Lancaster will head a consortium of some of the UK's leading providers of advanced training in OR to develop a programme of distance learning and residential courses for PhD students in their first two years of study. This is a wholly novel initiative for the UK OR community which has been widely supported (including by the OR Society as collaborator on the grant) and which it is hoped will lead to a considerable strengthening of PhD programmes to the long term benefit of UK research.
EPSRC have formed a strategic partnership to fund novel engineering and science research in active control. Outline proposals for one year studies which address the challenges of the call are invited.
EPSRC plans to invest £300k on the development of a series of training courses aimed at increasing the mathematical competencies of UK postgraduate engineers, and exposing them to the latest mathematical techniques. Proposals for summer schools are sought to address specific areas of engineering research.
Applications for collaborative projects in mathematics, statistics and operational research with a non-academic partner are invited. There will be a maximum of 20 awards.
ESRC's Placement Fellows Scheme, jointly funded by the ESRC and a host 'partner organisation' (e.g. Government Department, Devolved Administration), allows for researchers to spend time in that organisation to undertake policy-relevant research and to upgrade the research skills of 'partner organisation' employees.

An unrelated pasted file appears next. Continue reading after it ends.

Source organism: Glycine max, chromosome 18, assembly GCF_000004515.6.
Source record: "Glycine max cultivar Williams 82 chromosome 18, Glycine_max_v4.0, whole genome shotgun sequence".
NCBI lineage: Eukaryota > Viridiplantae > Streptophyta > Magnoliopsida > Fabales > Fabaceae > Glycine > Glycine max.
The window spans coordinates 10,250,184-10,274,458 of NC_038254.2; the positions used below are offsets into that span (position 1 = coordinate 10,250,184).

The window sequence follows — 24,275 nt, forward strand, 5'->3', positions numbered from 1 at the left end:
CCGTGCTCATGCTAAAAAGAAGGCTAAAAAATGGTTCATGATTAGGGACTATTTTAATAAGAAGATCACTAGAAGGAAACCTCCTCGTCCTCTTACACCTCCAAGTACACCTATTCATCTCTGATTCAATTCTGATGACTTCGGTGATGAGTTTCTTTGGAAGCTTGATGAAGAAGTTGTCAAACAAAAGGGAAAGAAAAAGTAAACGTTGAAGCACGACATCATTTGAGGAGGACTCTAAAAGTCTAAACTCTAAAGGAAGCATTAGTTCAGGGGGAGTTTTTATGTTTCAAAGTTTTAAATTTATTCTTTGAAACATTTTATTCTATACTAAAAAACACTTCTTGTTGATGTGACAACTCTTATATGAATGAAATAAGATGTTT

Science and Technology stories from LU News:
A major new research centre opened this week by Lord Sainsbury is set to bring the UK to the forefront of international efforts in Accelerator Science and Technology. The Cockcroft Institute will be a national focal point for UK scientists and companies to develop cutting-edge accelerator technologies for major new projects such as the International Linear Collider and a Neutrino Factory.
An International Conference to develop techniques and methodologies that can make possible computers and machines that can 'think', 'learn', adapt and self-develop like humans has been organised by Lancaster University.
A laboratory in Lancaster University's Physics Department became a TV studio when a camera crew spent the day filming experiments.
The Engineering Department has won a £240,000 grant to develop the next generation of electronic systems based on Micro and Nano Technology.
Forty businesses have been given a preview of part of the £8.4 million extension to the Lancaster Environment Centre (LEC) which will include accommodation for companies wishing to benefit from Lancaster University's expertise and provide a new home for the University's Department of Geography.